The turmeric originates from Southern Asia. It has been cultivated since ancient times in India, and its name is derived from the Sanskrit, "kunkuma", meaning "that which gives colour". It is traditionally used in Ayurvedic medicine for its antioxidant and anti-inflammatory properties. In phytotherapy, the plant can be infused in water to improve digestion. Discover in this article all the benefits of this ingredient for the skin.
What is "Curcuma Longa Rhizome Powder" and what is its use?
- A Brief Overview of Curcuma Longa
- Turmeric powder, a cosmetic ingredient with numerous virtues
- In which skincare products can one find turmeric powder?
A Brief Overview of Curcuma Longa.
Belonging to the Zingiberaceae family, the Curcuma longa is a perennial herbaceous plant that primarily thrives in the humid climates of certain Asian and African countries such as India, Bangladesh, Pakistan, and Madagascar. Today, there are more than 700 species of Curcuma.
In recent years, the anti-cancer potential of Curcuma longa has been the subject of several studies. Experiments have indeed demonstrated a reduction in tumour development in mice when administered with an extract of Curcuma longa. This property is attributed to curcumin, a major compound of this plant, identified as a chemopreventive agent. Furthermore, the European Medicines Agency classifies Curcuma longa as an effective plant for relieving difficult digestion, to be consumed in the form of herbal tea.
Turmeric powder, a cosmetic ingredient with numerous virtues.
Identified under the I.N.C.I. name "Curcuma Longa Rhizome Powder", turmeric powder is obtained by mechanically grinding the dried roots of the plant. This spicy-scented powder is quite fine, of a yellow-orange colour, and is used exclusively in dispersion in cosmetic formulas.
The benefits of this compound for the skin and hair are due to its main component, the curcumin. This is a low molecular weight polyphenol with the raw formula C21H20O6, first characterised in 1910.
Firstly, curcumin possesses antioxidant properties. It protects cell membranes from peroxidative damage caused by free radicals. As a reminder, these are extremely reactive compounds that degrade the lipids and proteins of the skin, accelerating its ageing. Lipid peroxidation is a free radical-mediated chain reaction, leading to the damage of cell membranes and thus the disruption of the hydrolipidic film. Curcumin inhibits this peroxidation thanks to its antioxidant action against free radicals. It thus maintains the integrity of the skin barrier and protects skin cells from premature ageing.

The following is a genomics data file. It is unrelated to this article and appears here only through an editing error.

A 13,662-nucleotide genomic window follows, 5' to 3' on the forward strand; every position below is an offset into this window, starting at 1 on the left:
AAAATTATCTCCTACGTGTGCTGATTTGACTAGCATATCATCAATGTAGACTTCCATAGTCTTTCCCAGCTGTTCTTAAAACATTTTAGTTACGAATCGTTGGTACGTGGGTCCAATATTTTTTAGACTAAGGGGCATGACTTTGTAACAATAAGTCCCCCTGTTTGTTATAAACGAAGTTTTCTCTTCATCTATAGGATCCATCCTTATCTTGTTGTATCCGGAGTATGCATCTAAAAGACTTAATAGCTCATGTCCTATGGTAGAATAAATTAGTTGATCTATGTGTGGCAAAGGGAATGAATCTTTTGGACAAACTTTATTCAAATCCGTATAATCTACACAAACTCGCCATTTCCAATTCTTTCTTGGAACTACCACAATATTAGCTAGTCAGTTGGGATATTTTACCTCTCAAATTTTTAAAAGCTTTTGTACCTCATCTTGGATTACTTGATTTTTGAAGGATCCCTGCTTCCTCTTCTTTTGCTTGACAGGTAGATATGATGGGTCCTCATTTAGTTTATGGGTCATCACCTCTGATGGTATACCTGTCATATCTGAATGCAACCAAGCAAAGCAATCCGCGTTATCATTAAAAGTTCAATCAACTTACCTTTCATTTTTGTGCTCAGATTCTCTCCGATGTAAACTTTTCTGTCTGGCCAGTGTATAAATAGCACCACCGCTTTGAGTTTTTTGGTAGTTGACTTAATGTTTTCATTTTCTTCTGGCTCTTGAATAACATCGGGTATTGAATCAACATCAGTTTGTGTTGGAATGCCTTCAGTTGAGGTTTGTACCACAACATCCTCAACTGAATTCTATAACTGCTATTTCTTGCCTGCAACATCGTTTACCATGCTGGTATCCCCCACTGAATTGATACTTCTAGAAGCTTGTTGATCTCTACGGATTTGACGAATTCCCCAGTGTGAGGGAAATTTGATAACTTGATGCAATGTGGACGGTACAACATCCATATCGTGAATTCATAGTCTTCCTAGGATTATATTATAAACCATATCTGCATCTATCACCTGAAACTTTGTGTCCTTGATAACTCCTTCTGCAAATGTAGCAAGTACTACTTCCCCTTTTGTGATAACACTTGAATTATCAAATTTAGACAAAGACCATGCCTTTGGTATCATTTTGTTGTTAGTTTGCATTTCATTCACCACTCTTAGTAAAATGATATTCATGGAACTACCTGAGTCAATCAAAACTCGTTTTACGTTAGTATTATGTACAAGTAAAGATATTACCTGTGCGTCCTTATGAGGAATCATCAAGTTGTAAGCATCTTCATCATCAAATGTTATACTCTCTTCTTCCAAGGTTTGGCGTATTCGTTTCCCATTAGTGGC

Curcumin is also recommended for damaged skin prone to redness and irritated scalps due to its anti-inflammatory properties. A study compares its activity to non-steroidal anti-inflammatory drugs such as aspirin, but without the side effects. Indeed, like aspirin, curcumin inhibits the induction of COX-2, an inflammatory membrane protein that releases prostaglandins with arolein disease pathology.
Turmeric powder also possesses antiseptic and antibacterial properties, which help to limit the growth of bacteria involved in acne, such as P. acnes. Furthermore, its previously described anti-inflammatory properties promote faster healing and thus limit the phenomenon of post-inflammatory hyperpigmentation.
Finally, researchers have demonstrated the activity of curcumin in inhibiting the activity of PhK, a protein associated with psoriasis.
In which skincare products can one find turmeric powder?
Due to its colouring properties, turmeric powder is found in certain hair and makeup products such as plant-based hair dyes, tinted face powders, and eyeshadows. Its antioxidant virtues make it a valuable ally in combating the appearance of wrinkles; it thus forms part of some serums and face creams.
PHAN D. Compositions and methods of treatment for skin conditions using extracts of turmeric. United States Patent (2003).
MENON V. P. Antioxidant and anti-inflammatory properties of curcumin. Advances in Experimental Medicine and Biology (2007).
MAHESHWARI R. K. & al. Beneficial role of curcumin in skin diseases. Advances in Experimental Medicine and Biology (2007).